Occasional Discourse on the Negro Question

Occasional Discourse on the Negro Question

The essay "Occasional Discourse on the Negro Question" was written by Thomas Carlyle about the acceptability of using black slaves and indentured servants. It was first anonymously published as an article in Fraser's Magazine for Town and Country of London in December, 1849,[1] and was reprinted as a pamphlet four years later with the title Occasional Discourse on the Nigger Question.[2] The essay was the spark of a debate between Carlyle and John Stuart Mill.[3]

It was in this essay that Carlyle first introduced the phrase "the dismal science" to characterize the field of economics.[4]


  • Origins 1
  • Debate with John Stuart Mill 2
  • Notes 3
  • References 4
  • External links 5


The article began as a devil's advocate work with the aim of challenging what Carlyle perceived to be a hypocritical philanthropic movement for the emancipation of West Indian slaves. Although the slave trade had been abolished in the British colonies by 1807, and in the British Empire by 1833, Cuba and Brazil continued to use slaves for economic advantage after 1838. In its original publication, Carlyle presented it as a speech "delivered by we know not whom" written down by an unreliable reporter by the name of "Phelin M'Quirk" (the fictitious "Absconded Reporter"). The manuscript was supposedly sold to the publisher by M'Quirk's landlady in lieu of unpaid rent - she found it lying in his room after he ran off.

The bigger question is what the Negro Question is really about: the freedom of all men. It is not simply about the freedom of black people but about the freedom of all people and, in Carlyle's mind, the impossibility of that. The Negro Question was published in 1849, when the infant mortality rate for working-class people living in Manchester, England was around 50% for children under five years old. Carlyle stated that "British whites are rather badly off--several millions of them hanging on the verge of continual famine" (as with the Great Famine in Ireland in 1849).

The infant mortality rate recorded for southern slaves in mainland America was 48%. The infant mortality rate among slaves in the West Indies is difficult to determine. Although black people in the West Indies were classed as slaves, many poor white people in England lived the lives of slaves but were classified as free. Poor white children worked in mills from the age of six and huge numbers of white people lived in desperate poverty. While the British ruling class did little to address the poverty on their doorstep, they turned en masse against the slavery of black Africans in the West Indies. It was against this background that Carlyle wrote The Negro Question.

In its 1849 publication, a fictitious speaker, makes various controversial points ranging from insults about the appearance and intelligence of black Africans to radical alternative solutions to the slavery problem. These are probably opinions that Carlyle has gathered from the British under-class and upper-class, plantation owners, such as his friend John Stirling, and some of the remaining pro-slavery elite he met in London, all fused into one. It brings the contemporary reader into the feelings and controversies of the time. The present day reader might find some of the facts and figures incredible. The speaker suggests that the conditions on most slave ships are not nearly as awful as the worst reported, and that many countries aside from Britain are involved in the slave trade, so that trying to stop it would be impossible. Additionally, rather than simply setting slaves free into a (capitalist) world of which they have little understanding, slave owners should be obliged to look after their slaves like a (lesser) member of their family, by caring for them into old age.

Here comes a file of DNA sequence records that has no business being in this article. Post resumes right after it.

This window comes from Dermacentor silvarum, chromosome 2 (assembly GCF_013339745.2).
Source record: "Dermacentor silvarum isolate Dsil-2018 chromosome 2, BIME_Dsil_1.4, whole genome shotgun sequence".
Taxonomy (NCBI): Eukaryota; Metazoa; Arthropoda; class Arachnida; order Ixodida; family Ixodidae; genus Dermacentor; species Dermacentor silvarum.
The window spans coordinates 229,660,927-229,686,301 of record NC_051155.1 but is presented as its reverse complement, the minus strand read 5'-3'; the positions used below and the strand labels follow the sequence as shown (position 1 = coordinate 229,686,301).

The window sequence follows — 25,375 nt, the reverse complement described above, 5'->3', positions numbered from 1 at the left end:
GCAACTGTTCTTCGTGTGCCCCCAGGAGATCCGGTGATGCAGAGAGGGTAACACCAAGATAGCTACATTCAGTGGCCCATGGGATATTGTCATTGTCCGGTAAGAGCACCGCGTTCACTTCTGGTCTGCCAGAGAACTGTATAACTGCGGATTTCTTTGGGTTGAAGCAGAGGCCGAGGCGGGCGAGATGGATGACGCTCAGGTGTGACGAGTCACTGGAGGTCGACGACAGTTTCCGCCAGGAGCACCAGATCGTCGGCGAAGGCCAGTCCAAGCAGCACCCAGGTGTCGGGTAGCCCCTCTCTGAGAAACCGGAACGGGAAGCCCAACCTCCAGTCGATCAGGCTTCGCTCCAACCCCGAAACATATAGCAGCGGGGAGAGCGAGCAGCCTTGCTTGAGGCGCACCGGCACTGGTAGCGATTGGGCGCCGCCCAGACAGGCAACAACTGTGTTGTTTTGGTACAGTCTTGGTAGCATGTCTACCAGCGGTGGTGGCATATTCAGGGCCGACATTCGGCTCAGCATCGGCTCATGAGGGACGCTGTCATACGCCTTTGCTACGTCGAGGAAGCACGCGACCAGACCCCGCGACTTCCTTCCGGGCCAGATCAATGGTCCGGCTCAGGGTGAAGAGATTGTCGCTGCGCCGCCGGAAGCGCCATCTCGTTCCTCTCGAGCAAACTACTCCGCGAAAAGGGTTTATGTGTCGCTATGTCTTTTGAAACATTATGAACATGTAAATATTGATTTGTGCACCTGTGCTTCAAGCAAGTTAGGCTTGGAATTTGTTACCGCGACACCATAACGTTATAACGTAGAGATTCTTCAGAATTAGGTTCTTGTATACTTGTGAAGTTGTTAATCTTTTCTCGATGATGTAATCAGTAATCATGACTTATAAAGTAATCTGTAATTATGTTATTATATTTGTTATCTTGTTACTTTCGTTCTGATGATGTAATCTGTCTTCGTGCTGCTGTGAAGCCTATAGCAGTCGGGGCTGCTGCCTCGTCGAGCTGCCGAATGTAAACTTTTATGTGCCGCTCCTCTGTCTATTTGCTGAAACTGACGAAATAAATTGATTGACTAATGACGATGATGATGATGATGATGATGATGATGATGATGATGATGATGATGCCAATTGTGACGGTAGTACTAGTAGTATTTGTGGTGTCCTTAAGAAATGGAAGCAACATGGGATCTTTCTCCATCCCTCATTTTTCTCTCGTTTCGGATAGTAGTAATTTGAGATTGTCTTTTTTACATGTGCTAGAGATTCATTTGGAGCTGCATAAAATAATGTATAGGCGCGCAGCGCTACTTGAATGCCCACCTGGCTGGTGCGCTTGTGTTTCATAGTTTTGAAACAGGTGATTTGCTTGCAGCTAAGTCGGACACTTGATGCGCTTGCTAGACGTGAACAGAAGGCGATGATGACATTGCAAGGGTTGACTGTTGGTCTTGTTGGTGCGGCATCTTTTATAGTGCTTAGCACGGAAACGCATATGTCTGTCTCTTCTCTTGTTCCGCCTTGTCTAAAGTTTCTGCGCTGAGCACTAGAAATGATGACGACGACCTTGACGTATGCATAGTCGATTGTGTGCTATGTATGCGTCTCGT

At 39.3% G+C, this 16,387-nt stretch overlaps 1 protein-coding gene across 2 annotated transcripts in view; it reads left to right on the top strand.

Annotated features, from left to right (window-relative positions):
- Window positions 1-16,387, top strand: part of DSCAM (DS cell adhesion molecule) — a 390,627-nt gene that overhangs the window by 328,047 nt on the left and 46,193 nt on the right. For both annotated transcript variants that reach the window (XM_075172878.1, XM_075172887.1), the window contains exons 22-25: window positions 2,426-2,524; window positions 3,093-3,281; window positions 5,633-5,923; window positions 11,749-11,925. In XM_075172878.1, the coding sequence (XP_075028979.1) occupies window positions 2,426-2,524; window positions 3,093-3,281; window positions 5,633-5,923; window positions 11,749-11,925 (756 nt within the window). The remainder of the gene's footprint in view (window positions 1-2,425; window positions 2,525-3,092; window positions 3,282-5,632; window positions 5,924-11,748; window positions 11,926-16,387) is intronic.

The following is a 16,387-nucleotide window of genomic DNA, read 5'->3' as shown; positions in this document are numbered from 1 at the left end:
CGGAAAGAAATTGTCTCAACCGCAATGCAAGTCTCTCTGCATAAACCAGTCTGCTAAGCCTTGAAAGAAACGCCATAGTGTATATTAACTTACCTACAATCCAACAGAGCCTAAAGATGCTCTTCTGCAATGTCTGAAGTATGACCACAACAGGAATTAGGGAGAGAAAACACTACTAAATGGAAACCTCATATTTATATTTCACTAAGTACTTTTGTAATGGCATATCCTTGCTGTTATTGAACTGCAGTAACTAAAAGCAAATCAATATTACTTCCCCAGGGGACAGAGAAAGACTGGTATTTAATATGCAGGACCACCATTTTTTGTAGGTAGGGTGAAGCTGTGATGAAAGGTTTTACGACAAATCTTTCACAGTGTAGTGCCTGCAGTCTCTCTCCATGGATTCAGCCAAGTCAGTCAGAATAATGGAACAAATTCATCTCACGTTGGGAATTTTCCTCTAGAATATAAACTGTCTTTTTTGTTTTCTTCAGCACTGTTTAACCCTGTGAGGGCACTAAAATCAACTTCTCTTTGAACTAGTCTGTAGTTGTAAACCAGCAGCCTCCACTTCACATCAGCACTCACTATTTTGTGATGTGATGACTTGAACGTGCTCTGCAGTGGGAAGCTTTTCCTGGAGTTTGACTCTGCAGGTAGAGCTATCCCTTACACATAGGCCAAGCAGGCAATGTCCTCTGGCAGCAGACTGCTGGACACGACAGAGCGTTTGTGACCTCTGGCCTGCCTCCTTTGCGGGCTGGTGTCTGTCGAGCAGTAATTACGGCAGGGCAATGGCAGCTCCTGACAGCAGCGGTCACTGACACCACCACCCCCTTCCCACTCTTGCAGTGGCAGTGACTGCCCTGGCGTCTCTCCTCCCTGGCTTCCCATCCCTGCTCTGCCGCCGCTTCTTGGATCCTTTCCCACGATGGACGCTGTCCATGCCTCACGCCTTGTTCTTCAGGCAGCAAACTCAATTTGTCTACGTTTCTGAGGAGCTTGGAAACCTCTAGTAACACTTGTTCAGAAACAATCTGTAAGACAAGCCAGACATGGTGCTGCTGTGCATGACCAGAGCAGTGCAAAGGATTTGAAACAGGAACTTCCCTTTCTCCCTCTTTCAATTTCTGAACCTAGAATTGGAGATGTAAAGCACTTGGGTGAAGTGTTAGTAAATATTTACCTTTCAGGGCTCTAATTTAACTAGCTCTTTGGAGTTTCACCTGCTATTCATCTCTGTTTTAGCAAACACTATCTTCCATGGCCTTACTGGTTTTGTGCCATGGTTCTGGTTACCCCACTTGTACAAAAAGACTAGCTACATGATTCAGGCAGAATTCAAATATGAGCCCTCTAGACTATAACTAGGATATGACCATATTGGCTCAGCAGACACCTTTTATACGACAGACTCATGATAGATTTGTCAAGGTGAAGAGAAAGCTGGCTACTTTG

Throughout the (imaginary) delivery of the speech to the public, M'Quirk reports that members of the audience got up and left in disgust, suggesting how Carlyle expected the essay would be received. Just as he had expected, the work met with widespread disapproval, and in the minds of many people, Carlyle's reputation was forever tarnished. Carlyle's closest friends criticized him for his stand but, rather than back down, he grew contrary and isolated. In later publications, the M'Quirk framework was entirely omitted, and Carlyle expressed the opinions as if they were his own.

Debate with John Stuart Mill

John Stuart Mill's reply, in the next issue of Fraser's Magazine under the title "The Negro question", was also published anonymously.[5]


  1. ^ Carlyle, Thomas (1849). "Occasional Discourse on the Negro Question", Fraser's Magazine for Town and Country, Vol. XL., pp. 670–679.
  2. ^ Carlyle, Thomas (1853). Occasional Discourse on the Nigger Question. London: Thomas Bosworth.
  3. ^ Goldberg, David Theo (2008). "Liberalism's Limits: Carlyle and Mill on "the Negro Question'," Nineteenth-Century Contexts 22 (2), pp. 203–216.
  4. ^ Carlyle (1849), p. 672.
  5. ^ Mill, John Stuart (1850). "The Negro Question," Fraser's Magazine for Town and Country, Vol. XLI, pp. 25–31.


  • The Carlyle-Mill "Negro Question" Debate.
  • Christianson, Aileen (1980). "On the Writing of the Occasional Discourse on the Negro Question", Carlyle Newsletter 2, pp. 13–19.
  • Neff, Emery (1924). Carlyle and Mill. New York: Columbia University Press.

External links

  • The Dismal Science? Thomas Carlyle v John Stuart Mill
  • Carlyle and the Racist Origins of the Idea that Economics was "the Dismal Science"
  • The Secret History of the Dismal Science. Part I. Economics, Religion and Race in the 19th Century
  • http://www.manchester2002-uk.com/history/victorian/Victorian1.html